Read Best Buy’s printer buying guide has everything you need to know about choosing the right printer for your setup.
Unlike laptops, desktop PCs (with the exception of some All-in-Ones) don’t come equipped with a built-in webcam or microphone. The inputs are there to add your own, however.
So, if you want to Zoom, Skype, record a podcast, stream, or chat to other gamers, you’ll need to equip your computer appropriately.
Audio is an important part of the PC experience, but it’s often lacking in a new desktop PC. An All-in-One desktop PC may have integrated stereo audio, and some computer monitors are still equipped with speakers, but most desktop PCs come with a weak, mono system that’s designed to produce “beeps.”
To get the most out of your desktop PC in terms of audio, consider an upgrade to a PC sound system. Some even come equipped with multi-channel surround support and a subwoofer—perfect for gaming or watching your favourite movies. If music is your thing, try a pair of powered speakers for superior stereo sound. If desktop space is limited or you can’t make a lot of noise, consider a pair of headphones. Anything is better than that basic “beep.”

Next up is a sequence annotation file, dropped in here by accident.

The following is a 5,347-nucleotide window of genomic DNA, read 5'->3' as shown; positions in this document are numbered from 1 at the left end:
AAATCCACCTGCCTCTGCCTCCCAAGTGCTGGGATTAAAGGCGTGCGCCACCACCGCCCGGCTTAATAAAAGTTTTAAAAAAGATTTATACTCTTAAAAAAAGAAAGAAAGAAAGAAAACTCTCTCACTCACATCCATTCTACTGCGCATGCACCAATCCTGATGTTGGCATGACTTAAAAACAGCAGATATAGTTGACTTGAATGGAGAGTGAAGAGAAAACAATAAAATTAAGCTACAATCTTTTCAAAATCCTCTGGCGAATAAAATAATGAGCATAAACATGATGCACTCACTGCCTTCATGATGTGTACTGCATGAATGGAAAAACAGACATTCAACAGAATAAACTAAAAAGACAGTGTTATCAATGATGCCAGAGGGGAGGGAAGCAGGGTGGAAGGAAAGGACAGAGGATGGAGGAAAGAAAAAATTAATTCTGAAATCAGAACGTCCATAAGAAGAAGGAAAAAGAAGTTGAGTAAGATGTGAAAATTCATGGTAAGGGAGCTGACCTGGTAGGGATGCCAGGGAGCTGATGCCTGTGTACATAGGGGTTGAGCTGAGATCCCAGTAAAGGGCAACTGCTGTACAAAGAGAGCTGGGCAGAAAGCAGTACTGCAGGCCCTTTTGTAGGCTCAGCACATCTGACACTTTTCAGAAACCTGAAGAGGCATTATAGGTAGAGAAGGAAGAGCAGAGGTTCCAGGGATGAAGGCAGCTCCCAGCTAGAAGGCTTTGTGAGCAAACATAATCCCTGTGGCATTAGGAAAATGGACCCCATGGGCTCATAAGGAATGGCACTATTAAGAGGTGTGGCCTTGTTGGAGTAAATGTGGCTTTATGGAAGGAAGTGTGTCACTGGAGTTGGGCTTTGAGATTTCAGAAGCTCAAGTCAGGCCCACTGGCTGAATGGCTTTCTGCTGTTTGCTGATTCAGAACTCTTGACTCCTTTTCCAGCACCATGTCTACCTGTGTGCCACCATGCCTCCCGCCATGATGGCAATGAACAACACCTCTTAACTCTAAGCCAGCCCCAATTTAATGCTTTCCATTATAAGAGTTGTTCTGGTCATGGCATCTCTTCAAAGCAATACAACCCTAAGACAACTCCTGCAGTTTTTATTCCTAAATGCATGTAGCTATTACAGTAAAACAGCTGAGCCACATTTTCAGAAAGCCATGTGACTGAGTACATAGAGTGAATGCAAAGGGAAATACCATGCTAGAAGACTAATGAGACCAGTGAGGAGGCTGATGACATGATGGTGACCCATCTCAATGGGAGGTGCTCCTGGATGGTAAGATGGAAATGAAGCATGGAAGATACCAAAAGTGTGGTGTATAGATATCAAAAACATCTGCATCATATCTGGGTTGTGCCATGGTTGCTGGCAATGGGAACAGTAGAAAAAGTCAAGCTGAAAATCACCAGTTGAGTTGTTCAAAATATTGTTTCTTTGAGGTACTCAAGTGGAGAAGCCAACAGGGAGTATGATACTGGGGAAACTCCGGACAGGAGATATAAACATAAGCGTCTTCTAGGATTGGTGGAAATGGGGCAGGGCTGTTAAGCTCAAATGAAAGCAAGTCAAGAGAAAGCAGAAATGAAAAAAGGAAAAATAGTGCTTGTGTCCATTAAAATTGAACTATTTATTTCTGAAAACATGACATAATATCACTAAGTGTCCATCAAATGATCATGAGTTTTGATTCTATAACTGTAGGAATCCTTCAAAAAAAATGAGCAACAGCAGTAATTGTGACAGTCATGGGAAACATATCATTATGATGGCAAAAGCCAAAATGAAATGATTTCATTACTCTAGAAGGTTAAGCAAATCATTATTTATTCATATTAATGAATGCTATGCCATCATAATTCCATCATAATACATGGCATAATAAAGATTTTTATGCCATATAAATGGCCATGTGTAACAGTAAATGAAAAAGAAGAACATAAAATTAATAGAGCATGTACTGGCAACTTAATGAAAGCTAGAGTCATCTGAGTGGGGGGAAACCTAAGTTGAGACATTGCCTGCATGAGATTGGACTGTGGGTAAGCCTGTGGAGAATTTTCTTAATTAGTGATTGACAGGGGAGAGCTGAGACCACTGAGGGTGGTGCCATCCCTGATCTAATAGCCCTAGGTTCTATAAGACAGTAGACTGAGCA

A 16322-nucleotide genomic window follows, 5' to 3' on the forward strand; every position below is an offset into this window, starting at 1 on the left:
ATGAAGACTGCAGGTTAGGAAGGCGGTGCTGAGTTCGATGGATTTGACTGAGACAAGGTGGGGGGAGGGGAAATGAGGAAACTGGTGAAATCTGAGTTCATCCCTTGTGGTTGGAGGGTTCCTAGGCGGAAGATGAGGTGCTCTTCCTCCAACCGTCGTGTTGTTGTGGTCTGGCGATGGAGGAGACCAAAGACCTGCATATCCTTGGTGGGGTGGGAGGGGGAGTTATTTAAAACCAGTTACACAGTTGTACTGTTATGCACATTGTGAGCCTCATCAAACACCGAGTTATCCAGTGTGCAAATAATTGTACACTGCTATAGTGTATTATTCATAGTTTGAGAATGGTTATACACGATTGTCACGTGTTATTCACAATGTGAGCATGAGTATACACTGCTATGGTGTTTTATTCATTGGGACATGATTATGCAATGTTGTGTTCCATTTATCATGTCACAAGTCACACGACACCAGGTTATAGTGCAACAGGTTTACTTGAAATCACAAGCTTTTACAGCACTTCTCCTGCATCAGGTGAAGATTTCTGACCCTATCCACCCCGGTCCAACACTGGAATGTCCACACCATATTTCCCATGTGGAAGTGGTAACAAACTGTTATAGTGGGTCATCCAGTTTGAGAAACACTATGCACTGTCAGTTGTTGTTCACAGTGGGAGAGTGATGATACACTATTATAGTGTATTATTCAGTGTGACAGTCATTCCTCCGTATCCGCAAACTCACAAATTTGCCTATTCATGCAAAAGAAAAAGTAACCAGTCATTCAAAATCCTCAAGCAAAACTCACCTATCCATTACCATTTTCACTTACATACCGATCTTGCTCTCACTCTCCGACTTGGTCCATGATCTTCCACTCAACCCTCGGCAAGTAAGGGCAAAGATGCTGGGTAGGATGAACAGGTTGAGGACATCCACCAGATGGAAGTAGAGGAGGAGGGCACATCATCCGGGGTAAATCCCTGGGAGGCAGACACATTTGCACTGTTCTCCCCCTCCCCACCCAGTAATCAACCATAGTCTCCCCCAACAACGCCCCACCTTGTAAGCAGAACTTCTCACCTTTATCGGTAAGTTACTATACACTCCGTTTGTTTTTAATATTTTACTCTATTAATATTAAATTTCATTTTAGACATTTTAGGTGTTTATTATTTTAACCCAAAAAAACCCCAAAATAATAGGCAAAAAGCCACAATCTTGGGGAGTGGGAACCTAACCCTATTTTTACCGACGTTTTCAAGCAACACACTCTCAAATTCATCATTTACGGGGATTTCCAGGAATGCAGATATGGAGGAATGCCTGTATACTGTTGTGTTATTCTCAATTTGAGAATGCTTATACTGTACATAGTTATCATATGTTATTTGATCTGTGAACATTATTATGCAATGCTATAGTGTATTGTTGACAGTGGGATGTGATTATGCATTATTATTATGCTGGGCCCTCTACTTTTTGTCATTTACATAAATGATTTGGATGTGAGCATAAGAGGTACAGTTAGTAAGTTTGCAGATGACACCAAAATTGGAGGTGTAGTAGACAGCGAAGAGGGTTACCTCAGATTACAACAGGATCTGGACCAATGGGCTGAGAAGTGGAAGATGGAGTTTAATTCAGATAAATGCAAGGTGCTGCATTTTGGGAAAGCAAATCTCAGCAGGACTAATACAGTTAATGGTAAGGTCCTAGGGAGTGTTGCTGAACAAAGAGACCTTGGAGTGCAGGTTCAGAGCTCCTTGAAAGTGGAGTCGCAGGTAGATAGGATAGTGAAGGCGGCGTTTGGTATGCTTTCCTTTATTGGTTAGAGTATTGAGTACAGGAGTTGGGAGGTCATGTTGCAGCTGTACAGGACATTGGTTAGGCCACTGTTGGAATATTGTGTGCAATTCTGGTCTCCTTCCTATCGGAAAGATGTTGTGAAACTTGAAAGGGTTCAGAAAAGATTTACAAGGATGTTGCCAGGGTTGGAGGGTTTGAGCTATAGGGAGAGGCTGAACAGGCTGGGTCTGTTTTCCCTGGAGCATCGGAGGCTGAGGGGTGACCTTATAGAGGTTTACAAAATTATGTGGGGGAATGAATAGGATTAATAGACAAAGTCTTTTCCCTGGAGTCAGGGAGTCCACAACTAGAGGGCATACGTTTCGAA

If you want the challenge of building your own desktop PC—completely customized from the case up—Best Buy carries a full range of PC components. Everything from the case to the CPU, to the graphics card. For most people, the extensive selection of desktop PCs at Best Buy will support any configuration they might need, but if you choose the hands-on approach, you’re also covered. If you’re looking for an idea of what’s involved and what you might need to build your own PC, check out our overview on the topic.
Now that you’re informed about the details of how desktop PCs work, and the impact key components have on performance, it’s time to start comparing. Check out Best Buy’s huge selection of desktop PCs and accessories, and you’ll find the perfect desktop PC for any situation.